|Publication number||US4282295 A|
|Application number||US 06/064,271|
|Publication date||Aug 4, 1981|
|Filing date||Aug 6, 1979|
|Priority date||Aug 6, 1979|
|Also published as||DE3029051A1|
|Publication number||06064271, 064271, US 4282295 A, US 4282295A, US-A-4282295, US4282295 A, US4282295A|
|Inventors||Tzuo-Chang Lee, Jacob W. Lin|
|Original Assignee||Honeywell Inc.|
|Export Citation||BiBTeX, EndNote, RefMan|
|Patent Citations (5), Referenced by (10), Classifications (33)|
|External Links: USPTO, USPTO Assignment, Espacenet|
Thermoplastic-photoconductor holographic recording medium has generally been in the form of several transparent layers over a transparent substrate. Thus a substrate such as nesa glass or a flexible substrate such as Mylar is first coated thereon an optically transparent electrically conductive layer, then a photoconductor layer, and finally a thermoplastic layer.
In prior U.S. Pat. No. 4,131,462, assigned to the same assignee as the present invention, an optically transparent electrically conductive layer is described as a thin film of metal such as gold or indium-tin oxide, the photoconductive layer is described as polyvinyl carbazole (PVK) doped with trinitrofluorenone (TNF) and the top layer is described as a thermoplastic such as resin or synthetic polymers. The transparent conductor layer beneath the thermoplastic-photoconductor medium can also be a number of other materials such as platinum, aluminum, and nickel-chromium (NiCr). NiCr used as the conductor layer has advantages both of low cost and of low reflectivity at the PVK-NiCr interface. This low reflectivity of the NiCr is beneficial to hologram recording and the lower cost is attractive. NiCr presents problems, however, in that when electrostatic charges are applied across the capacitor formed by the free surface and the NiCr electrode, electrons tend to be injected into the PVK causing poor charge acceptance and therefore resulting in poor or no hologram formation. Ideally, the interface between the photoconductor layer and the conductive layer should be a perfect blocking contact (no dark charge injection from NiCr into the photoconductive layer) so that a desirable field ratio (close to 1) between the photoconductor and thermoplastic layers can be maintained. Thus, the charge contrast created during exposure can be retained, resulting in high diffraction efficiency holograms. In reality, however, the NiCr conductive layer departs from the desirable characteristics in that there tends to be an injection of charge into the photoconductive layer. Measurements show the photoconductor layer loses the electric field as the device is charging which results in loss of the field and in loss of charge contrast during and after it is exposed. Thus, the resulting diffraction efficiency of the hologram is weak or none at all. That is to say the NiCr-PVK interface forms a poor blocking contact. This is a problem which does not exist when the more expensive gold is used as the conduction layer.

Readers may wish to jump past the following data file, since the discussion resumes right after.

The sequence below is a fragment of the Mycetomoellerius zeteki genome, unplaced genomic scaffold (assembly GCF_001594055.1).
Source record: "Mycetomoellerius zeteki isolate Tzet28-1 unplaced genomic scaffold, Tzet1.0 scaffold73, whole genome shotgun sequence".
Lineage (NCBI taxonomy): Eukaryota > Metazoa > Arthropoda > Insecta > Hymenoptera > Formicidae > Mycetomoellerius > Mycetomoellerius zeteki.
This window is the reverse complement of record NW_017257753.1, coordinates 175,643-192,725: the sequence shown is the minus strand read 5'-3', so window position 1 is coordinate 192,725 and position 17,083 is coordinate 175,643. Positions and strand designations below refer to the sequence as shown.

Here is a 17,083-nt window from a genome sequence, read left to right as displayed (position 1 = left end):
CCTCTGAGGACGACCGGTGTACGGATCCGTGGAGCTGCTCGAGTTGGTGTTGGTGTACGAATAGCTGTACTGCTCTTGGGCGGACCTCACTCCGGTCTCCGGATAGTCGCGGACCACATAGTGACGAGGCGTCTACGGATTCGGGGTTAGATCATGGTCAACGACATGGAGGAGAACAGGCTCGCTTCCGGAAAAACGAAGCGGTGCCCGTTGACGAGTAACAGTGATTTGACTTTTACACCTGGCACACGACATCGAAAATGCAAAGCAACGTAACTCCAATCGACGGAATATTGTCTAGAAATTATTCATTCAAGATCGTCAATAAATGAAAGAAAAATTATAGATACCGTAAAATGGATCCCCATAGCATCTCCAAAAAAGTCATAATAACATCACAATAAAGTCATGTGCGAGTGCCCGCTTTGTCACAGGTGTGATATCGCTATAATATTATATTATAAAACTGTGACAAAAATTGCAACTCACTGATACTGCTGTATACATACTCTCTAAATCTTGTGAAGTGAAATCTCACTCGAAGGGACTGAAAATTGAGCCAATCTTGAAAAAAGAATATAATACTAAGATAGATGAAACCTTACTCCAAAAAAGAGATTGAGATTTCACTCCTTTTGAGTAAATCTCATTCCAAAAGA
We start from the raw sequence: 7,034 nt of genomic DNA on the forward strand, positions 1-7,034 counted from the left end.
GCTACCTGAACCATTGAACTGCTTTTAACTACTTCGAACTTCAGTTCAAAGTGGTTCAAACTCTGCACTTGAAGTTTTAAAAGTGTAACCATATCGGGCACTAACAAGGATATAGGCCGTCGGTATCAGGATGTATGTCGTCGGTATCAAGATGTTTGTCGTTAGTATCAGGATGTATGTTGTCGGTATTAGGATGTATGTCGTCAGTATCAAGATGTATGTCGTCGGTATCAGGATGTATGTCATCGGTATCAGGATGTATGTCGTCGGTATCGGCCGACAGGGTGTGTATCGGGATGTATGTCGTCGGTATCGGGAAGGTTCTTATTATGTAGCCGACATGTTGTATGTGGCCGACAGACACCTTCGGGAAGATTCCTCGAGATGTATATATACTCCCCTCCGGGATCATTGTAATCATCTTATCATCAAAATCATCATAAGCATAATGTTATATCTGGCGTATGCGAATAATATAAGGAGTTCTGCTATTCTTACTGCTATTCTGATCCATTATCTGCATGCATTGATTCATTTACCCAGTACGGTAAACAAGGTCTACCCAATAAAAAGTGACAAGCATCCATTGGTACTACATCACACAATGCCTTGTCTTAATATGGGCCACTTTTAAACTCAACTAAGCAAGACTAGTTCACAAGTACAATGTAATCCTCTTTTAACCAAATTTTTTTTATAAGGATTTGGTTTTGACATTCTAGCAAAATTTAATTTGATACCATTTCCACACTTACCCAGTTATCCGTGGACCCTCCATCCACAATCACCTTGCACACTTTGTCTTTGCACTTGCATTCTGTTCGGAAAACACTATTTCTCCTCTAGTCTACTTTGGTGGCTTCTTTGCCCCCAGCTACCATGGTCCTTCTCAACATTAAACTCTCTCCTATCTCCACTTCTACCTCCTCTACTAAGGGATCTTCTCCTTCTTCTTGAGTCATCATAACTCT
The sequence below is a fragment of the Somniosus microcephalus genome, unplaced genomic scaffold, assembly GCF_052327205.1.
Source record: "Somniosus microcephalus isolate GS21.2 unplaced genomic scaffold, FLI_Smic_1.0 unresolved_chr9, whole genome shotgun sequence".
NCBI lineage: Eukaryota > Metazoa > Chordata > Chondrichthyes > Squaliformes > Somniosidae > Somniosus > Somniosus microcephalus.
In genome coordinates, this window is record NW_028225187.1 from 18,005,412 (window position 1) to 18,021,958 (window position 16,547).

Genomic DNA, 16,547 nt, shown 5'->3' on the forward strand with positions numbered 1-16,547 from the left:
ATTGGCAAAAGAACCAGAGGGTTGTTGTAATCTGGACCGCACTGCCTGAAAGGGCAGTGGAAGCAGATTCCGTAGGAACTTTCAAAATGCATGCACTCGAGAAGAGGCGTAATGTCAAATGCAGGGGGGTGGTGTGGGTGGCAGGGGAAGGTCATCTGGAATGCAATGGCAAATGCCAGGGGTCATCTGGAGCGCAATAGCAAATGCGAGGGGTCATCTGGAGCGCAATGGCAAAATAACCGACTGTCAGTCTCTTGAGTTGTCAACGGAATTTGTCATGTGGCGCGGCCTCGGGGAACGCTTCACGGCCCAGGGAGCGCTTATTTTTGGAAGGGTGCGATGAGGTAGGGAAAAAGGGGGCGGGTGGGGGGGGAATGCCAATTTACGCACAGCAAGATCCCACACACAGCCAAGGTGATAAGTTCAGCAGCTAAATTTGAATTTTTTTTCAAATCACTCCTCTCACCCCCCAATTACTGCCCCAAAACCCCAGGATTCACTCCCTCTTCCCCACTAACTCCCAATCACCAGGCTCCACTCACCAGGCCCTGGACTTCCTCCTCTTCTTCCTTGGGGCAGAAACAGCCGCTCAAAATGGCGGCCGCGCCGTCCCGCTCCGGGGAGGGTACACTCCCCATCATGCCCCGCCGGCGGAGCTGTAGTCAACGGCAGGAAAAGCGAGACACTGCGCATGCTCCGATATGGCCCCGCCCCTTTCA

The present invention is directed to treating the NiCr surface with chemically active species of oxygen such as free radical oxygen, ionized oxygen or atomic state oxygen. This can be carried out in an oxygen plasma environment, for example. In so treating the NiCr surface a mono atom thick layer of the surface of NiCr becomes an oxide layer which is an effective charge blocking layer. After the treatment, the thermoplastic-photoconductor device shows improved performance in terms of cycle-to-cycle repeatability and diffraction efficiency. The problem of charge leakage at the PVK-electrode interface is not unique to NiCr. It occurs also to a lesser extent with indium-tin oxide and it can be corrected by the same technique.
FIGS. 1 and 1a are sectional views of prior art thermoplastic-thermoconductive holographic recording medium construction.
FIGS. 2 and 2a are sectional views of an improved thermoplastic-photoconductive holographic recording medium construction according to the invention.